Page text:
Archive: BioBlog 2012

Selection and dog breeds

Alison Campbell Sep 16, 2016

So, I own a pocket wolf… Oh, OK, I own a little black mini-poodle. But, like all dogs, he has the same number of chromosomes as a wolf! There’s been several articles posted recently about the evolution of domestic dogs. While we’ve tended to think that domestication didn’t begin until humans began to settle down & develop agriculture, DNA analysis suggests … Read More

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COOLs? Are they as cool as they sound?

Alison Campbell Sep 04, 2016

The National government is proposing a number of amendments to the NZ Education Act. One, which has already received quite a lot of press, sounds rather like a return to bulk funding under another name. But the latest one to hit the news is more like an untried social experiment with the potential for a lot of brown stuff to … Read More

Run! Well, amble! The giant carnivorous snails are coming!

Alison Campbell Mar 15, 2016

There’s a lovely, life-size bronze sculpture of a Powelliphanta land snail sitting on my china cabinet. I love it because a friend made it for us – and because snails in this genus are rather special, for they are all carnivorous. Now, I ‘knew’ this fact, but I’d never actually seen one feeding. Snails being normally rather slow, sedate creatures, it … Read More

Attack of the zombie snails

Alison Campbell Mar 10, 2016

The semester’s begun, teaching has started, admin isn’t letting up any time soon, & there are days when I feel like a zombie by home-time. So it seems entirely appropriate to revivify a post I wrote 3 years ago, on that very subject. Honestly, sometimes I think the zombie apocalypse is already here. Certainly zombies seem to be flavour of … Read More

Tunicates – apparent simplicity belies a complex past

Alison Campbell Feb 29, 2016

Tunicates are more commonly known as ‘sea squirts’ – little blobby marine creatures that squirt water when you touch them (hence the name). We don’t hear about them often, except perhaps when they make the news for all the wrong reasons. But from an evolutionary perspective, they are fascinating little creatures – and it’s largely due to … Read More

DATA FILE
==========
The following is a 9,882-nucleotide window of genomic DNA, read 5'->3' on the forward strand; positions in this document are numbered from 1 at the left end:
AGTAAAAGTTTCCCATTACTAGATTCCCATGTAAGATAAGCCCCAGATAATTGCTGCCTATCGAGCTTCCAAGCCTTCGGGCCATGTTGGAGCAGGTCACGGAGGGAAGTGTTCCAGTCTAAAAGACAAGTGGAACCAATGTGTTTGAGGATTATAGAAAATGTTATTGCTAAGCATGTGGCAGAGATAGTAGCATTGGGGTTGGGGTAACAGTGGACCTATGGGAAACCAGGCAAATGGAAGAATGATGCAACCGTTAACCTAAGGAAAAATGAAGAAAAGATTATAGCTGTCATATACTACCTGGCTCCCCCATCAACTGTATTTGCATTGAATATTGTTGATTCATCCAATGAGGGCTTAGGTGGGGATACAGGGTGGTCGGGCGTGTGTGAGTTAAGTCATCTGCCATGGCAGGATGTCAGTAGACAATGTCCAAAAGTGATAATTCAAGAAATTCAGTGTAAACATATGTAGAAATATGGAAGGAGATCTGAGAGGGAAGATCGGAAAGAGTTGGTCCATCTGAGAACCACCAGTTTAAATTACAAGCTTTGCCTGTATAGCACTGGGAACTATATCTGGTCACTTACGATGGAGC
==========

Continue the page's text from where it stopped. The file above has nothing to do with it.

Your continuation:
Every major’s terrible (sorry, G&S)

Alison Campbell Feb 29, 2016

This is an amended re-post of something I first wrote back in 2012. We’re in the lead-up to the start of the A semester & lately I’ve spent a lot of time lately advising students on their programs of study. (Consequently I’m a bit short of the time needed to give attention to serious posts on Serious Subjects.) One of … Read More

A Friday butterfly

Alison Campbell Feb 19, 2016

Occasionally it’s nice to just post a pretty picture. This is one that I took back in July 2015, while we were in France. We’d gone to visit the ruins of of an old Cathar castle called Peyrepertuse and there, on one of the scraggly plants growing on a patch of gravel by the side of the track, was this … Read More

The Budwig protocol – help, help, it’s being repressed

Alison Campbell Feb 17, 2016

A friend recently pointed me (via donotlink – well done, Nicky!) at a post on healthnutnews (which reads a bit like an offshoot of mercola.com – this, it turns out, is hardly surprising). It’s a while since I’ve read anything so full of total nonsense – well, a few days, anyway!  The post, by one Erin Elizabeth, is … Read More

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